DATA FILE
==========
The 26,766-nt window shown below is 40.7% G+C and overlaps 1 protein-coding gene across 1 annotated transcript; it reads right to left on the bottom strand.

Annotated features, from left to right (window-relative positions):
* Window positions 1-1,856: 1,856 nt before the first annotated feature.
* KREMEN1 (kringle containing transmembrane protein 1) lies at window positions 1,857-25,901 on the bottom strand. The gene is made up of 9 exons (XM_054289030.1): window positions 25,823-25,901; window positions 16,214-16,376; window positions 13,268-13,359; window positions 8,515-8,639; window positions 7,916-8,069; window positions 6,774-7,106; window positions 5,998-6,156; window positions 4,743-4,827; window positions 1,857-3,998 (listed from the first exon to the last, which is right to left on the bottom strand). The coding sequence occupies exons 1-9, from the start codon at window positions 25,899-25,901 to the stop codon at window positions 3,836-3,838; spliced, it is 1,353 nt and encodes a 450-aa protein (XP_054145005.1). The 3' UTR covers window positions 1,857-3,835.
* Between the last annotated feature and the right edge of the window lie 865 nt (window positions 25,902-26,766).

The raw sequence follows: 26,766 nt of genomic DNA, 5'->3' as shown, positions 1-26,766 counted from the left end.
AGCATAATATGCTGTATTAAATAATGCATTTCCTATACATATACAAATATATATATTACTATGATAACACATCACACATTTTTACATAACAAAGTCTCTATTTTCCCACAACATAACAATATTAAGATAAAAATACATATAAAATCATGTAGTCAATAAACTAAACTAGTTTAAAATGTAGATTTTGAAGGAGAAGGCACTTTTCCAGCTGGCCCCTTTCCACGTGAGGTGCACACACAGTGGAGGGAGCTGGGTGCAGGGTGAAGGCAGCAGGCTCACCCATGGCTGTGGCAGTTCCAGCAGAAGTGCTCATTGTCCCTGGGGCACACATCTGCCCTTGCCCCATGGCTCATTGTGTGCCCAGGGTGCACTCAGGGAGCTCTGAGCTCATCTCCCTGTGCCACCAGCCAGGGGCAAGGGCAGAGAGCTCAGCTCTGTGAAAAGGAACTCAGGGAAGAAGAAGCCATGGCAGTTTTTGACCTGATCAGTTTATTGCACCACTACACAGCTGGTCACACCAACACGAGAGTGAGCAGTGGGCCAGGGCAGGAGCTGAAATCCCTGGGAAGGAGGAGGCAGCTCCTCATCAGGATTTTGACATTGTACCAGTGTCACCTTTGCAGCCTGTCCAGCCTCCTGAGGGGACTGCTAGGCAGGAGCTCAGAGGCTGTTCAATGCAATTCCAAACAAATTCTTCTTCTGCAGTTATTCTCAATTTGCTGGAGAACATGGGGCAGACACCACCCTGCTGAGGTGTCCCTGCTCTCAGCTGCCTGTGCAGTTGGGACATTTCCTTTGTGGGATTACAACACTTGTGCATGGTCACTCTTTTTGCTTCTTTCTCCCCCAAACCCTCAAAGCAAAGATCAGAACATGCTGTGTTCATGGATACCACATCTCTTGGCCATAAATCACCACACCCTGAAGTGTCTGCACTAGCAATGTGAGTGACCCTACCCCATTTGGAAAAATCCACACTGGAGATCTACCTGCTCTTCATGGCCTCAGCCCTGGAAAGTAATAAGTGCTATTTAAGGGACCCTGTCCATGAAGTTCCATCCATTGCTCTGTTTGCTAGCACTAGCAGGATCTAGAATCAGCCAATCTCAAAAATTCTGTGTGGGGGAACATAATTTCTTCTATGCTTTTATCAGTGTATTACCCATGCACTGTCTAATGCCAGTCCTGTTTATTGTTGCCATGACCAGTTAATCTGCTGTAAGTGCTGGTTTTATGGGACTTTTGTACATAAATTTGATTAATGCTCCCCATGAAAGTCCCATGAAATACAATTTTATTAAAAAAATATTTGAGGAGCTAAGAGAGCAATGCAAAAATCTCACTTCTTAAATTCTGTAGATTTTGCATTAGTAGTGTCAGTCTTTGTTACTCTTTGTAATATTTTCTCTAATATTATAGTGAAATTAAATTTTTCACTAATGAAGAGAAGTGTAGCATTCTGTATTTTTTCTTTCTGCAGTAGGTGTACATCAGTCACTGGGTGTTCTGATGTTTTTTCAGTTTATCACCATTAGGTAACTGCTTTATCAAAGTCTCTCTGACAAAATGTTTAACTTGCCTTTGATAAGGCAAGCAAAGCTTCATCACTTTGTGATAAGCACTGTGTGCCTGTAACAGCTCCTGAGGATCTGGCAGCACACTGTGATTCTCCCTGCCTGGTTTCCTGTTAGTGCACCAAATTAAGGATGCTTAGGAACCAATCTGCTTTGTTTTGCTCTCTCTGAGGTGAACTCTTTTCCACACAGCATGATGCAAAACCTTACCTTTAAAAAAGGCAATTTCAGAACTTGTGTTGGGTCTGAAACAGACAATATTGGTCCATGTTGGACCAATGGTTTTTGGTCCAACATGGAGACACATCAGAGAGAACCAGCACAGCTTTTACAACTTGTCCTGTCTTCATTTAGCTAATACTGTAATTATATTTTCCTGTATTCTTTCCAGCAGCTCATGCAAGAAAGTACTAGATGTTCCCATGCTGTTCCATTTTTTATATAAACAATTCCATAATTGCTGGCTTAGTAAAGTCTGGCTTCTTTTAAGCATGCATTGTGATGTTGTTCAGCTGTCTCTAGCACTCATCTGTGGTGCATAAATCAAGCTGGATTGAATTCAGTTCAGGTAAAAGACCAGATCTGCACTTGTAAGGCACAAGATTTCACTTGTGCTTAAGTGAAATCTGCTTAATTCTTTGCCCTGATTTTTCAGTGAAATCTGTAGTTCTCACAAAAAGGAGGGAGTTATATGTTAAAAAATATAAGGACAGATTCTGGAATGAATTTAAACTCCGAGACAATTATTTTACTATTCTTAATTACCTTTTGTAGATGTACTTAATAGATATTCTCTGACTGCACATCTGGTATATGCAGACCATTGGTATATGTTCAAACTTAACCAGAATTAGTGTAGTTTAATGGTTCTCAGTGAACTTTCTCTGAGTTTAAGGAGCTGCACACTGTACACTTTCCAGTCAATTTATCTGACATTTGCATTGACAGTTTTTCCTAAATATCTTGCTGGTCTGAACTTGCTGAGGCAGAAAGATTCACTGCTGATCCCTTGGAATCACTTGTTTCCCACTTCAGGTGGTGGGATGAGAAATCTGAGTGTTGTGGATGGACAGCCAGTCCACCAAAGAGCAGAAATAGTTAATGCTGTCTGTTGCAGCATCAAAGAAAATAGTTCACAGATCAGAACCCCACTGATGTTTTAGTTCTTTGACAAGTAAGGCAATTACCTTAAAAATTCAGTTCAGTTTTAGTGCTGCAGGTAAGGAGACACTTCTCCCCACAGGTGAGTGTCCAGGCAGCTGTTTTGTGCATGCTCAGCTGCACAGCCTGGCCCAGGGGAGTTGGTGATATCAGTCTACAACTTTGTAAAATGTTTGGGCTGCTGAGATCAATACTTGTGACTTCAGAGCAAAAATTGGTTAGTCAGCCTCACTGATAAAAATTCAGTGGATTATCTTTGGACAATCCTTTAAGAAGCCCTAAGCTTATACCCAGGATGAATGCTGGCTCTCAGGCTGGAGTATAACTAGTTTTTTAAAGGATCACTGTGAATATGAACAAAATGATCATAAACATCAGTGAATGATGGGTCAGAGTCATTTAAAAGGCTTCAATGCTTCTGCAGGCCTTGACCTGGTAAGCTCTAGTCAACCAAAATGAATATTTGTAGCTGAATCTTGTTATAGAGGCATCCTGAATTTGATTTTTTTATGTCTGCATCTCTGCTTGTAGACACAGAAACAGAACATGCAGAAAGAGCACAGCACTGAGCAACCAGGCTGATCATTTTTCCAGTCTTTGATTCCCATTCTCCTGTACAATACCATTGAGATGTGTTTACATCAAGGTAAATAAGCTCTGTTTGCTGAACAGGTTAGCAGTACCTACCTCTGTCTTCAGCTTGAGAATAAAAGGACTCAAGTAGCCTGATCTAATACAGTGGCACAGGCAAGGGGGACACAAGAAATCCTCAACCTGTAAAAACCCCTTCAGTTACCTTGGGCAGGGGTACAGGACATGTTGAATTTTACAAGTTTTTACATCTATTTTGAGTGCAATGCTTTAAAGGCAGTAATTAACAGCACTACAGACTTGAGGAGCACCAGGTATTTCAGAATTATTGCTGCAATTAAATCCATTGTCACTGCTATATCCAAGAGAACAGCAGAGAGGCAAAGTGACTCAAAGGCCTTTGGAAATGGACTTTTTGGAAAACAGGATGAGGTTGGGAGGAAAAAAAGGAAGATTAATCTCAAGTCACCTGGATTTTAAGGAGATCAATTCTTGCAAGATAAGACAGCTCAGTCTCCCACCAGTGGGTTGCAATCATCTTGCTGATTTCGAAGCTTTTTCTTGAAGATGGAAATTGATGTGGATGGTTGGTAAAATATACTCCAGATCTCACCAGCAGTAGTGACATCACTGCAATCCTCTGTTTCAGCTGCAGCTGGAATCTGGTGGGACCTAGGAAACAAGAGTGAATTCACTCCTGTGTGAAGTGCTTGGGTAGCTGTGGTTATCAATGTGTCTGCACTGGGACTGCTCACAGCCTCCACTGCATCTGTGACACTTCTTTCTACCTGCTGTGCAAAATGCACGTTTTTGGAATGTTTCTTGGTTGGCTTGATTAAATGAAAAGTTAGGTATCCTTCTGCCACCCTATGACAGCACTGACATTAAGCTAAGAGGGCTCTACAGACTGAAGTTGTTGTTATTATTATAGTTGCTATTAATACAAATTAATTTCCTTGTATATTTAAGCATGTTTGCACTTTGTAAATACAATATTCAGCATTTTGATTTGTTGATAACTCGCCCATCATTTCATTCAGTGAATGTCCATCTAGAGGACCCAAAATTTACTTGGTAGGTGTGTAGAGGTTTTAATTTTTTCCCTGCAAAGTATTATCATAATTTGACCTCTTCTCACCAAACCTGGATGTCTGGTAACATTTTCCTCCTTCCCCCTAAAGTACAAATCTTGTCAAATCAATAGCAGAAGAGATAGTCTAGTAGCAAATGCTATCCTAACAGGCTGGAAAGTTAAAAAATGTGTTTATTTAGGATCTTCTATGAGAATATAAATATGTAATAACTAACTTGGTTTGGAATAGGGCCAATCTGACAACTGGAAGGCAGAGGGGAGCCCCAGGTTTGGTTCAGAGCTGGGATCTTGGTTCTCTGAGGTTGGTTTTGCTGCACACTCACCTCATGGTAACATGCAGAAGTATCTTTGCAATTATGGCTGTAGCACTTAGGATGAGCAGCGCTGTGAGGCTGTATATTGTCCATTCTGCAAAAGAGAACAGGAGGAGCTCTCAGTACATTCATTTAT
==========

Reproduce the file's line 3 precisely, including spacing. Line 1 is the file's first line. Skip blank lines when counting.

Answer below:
* Window positions 1-1,856: 1,856 nt before the first annotated feature.